Anatomical Defense and Mechanical Barriers

As an important first line of defense, many plants make use of mechanical barriers that offer protection against a variety of possible attacks (Figure 1). Among plants, cellulose 1, a polymer of glucose (^-1,4-glucan), provides stable structures and thus prevents access to the meriste-matic tissues. Lignification (2) further precludes attackers to access labile plant cell layers. Likewise, the lipophilic suberin 3 (e.g., the cork layer of the cork oak, Quercus suber) comprises a complex network of long chain a,u-dicarboxylic acids, long-chain !-hydroxy fatty acids such as !-hydroxy-octadecanoic acid, polyglycerol esters, and phenolic esters. It serves as a protective layer of plant roots and stems mainly against microbial attack. The leaves of many plants are covered with epicuticular waxes consisting of nonpolar compounds, for example, long-chain alkanes (C21-C35), long-chain alcohols (C22-C40), and alkanones (C21-C35). The deposition of such waxes leads to a well-defined crystalline microstructure often exhibiting thorn- and scale-like structures which form a barrier against pathogens. Some waxes combine their function as mechanical barriers with antifungal properties, for example, accumulating antimicrobial ^-lactones such as 4 (Cerinthe minor). The nanostructure of leaf surfaces caused by deposition of waxes efficiently protects plants against dirt and the settlement of other (micro-)-organisms. The rough microstructure reduces the contact surface of the leaf to dirt or microbial spores, thus preventing them from attaching easily. The next rain will sweep them away and clean the leaf. The famous example of lotus leaves even inspired scientists to develop material surfaces that mimic the so-called lotus effect - some applications have already been marketed.

Figure 1

Another protective strategy is the use of thorns and spines that are efficient to prevent animals such as cattle from feeding. Trichomes, that is, hair-like epidermal outgrowths, can serve plants for protection, because they are often filled with toxic compounds that are released upon wounding. Specialized cells (idioblasts) of Dieffenbachia plants contain crystalline needles of calcium oxalate that are shot against attackers causing painful irritation.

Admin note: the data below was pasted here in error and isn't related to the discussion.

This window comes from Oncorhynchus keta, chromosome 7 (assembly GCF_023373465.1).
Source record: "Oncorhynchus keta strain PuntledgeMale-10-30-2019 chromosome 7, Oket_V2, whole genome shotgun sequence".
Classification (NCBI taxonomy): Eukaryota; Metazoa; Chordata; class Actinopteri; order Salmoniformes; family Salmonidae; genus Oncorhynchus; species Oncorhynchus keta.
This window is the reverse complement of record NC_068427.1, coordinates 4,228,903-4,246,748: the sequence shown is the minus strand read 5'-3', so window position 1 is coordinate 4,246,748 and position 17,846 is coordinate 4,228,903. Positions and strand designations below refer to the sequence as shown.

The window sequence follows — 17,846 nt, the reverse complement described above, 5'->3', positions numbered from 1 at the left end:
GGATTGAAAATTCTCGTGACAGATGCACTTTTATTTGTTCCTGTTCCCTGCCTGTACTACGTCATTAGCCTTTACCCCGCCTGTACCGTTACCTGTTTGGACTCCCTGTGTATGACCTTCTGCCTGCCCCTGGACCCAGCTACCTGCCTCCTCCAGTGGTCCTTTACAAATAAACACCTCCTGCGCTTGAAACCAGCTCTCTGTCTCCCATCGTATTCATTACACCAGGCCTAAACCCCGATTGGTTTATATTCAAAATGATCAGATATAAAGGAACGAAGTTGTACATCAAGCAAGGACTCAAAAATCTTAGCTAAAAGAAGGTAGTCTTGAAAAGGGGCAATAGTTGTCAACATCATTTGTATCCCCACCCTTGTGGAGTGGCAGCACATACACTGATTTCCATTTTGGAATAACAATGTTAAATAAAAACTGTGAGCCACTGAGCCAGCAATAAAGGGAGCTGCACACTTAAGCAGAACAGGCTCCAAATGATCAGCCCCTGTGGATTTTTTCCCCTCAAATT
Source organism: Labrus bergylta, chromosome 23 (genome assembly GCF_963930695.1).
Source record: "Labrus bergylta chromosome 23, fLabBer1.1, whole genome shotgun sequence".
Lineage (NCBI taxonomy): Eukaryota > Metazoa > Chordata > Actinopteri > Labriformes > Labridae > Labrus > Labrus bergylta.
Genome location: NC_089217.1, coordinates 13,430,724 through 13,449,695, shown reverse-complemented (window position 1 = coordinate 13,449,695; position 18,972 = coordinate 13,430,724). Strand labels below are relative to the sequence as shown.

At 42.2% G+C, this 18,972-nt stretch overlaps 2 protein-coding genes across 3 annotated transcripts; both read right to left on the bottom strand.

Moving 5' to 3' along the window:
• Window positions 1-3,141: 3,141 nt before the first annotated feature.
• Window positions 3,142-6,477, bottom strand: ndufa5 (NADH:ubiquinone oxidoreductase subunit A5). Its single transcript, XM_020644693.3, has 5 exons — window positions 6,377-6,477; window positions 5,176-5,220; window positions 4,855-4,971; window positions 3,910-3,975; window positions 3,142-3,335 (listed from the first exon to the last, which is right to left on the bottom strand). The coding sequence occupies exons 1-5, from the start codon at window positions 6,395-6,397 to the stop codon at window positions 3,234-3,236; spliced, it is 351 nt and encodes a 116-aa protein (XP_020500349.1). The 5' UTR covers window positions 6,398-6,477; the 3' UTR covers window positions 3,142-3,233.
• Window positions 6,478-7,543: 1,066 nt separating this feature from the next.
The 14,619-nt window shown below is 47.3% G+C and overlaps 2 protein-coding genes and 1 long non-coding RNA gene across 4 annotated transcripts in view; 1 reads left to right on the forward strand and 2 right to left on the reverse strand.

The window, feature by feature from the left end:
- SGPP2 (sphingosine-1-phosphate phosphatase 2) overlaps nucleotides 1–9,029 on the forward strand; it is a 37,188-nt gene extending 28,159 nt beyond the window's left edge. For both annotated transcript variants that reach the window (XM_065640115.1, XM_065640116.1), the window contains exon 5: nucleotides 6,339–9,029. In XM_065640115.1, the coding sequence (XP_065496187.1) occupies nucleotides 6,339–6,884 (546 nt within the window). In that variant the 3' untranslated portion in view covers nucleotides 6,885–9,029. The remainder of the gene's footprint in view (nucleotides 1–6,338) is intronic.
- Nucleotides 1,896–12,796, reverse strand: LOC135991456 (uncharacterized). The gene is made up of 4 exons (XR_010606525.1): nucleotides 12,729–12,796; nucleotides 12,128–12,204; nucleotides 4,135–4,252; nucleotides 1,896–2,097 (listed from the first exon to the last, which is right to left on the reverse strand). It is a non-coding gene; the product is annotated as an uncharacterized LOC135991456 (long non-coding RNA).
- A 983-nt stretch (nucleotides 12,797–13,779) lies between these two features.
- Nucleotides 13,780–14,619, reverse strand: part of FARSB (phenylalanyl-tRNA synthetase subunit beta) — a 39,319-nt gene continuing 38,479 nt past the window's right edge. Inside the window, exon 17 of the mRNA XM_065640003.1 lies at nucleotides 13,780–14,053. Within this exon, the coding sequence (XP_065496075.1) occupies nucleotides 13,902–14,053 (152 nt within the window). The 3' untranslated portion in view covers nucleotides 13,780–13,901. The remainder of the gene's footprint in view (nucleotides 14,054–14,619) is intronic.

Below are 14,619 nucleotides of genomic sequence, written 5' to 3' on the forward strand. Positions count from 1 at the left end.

Chemical Defense

Constitutive Defense

Constitutive plant defensive compounds belong mainly to three compound classes: alkaloids, terpenoids, and phenolic compounds.

Alkaloids

Alkaloids (Figure 2) are preferentially produced by Apocynaceae, Asteraceae, Fabaceae, Liliaceae, Papaveraceae, Ranunculaceae, and Solanaceae. The bitter taste of most alkaloids deters feeding mammals and prevents them from destroying a plant population completely within a short time. However, starvation forces animals to consume even plants with a bitter taste. As a result, Central American farmers face high losses of cattle in dry periods when cattle consume leaves and branches of Melochia pyramidata (Sterunculaceae) which usually are left untouched. The death of cattle is caused by the alkaloid melochinine 5.

Important deterrents and toxins are pyrrolizidine alkaloids such as senecionine 6 that are widespread in Fabaceae and Asteraceae. Wild animals usually do not consume these plants or even if they do, only in low amounts. If grazing cattle feed on plants producing pyr-rolizidine alkaloids, they suffer severe liver poisoning because these alkaloids induce lipid peroxidation processes forming toxic radicals.

Fabaceous plants produce quinolizidine alkaloids, for example, cytisine 7 from laburnum (Laburnum anagyr-oides). Quinolizidine alkaloids deter feeding animals and are toxic because they modulate acetylcholine receptors and inhibit Na+/K+ channels of invertebrates and vertebrates. The tropical plant Strychnos nux-vomica protects its seeds relying on the highly toxic strychnine 8 and brucine 9 that block the glycine receptors of the spinal cord. Moreover, strychnine 8 and brucine 9 cause paralysis and lead, even in small doses, to death.

Another strong nervous poison is nicotine 10, preferentially generated by Nicotiana tabacum (Solanaceae). Nicotine 10 that is stored in trichomes (epidermal hairs) of tobacco leaves is absorbed through the cuticle of insects. Therefore, nicotine acts as an effective contact poison being an antagonist of acetylcholine and thus disturbing signal transduction. As a consequence, most herbivores do not feed on plants containing nicotine 10.

Mechanical Barrier

1 Partial structure of lignin

1 Partial structure of lignin

Examples for mechanical defense.

Mechanical Defence Plants

Figure 2 Plant alkaloids.

However, the specialist Manduca sexta feeds on Nicotiana species tolerating nicotine 10 to some extent because it has acquired the ability to detoxify the poison. Nicotine 10 has been used since more than two centuries as an insecticide. Because nicotine 10 blocks acetylcholine receptors, tobacco alkaloids are toxic to mammals too, especially if applied intravenously. Steroidal alkaloids such as veratridin 11 from Liliaceae also act as neurotox-ins by binding to sodium channels and keeping them open. Besides their antifeedant or toxic potential against mammals and insect herbivores, some alkaloids protect plants against microbial attack, for example, liriodenin 12 from Liriodendron tulipifera (Magnoliaceae) that acts against phytopathogenous fungi.

Terpenoids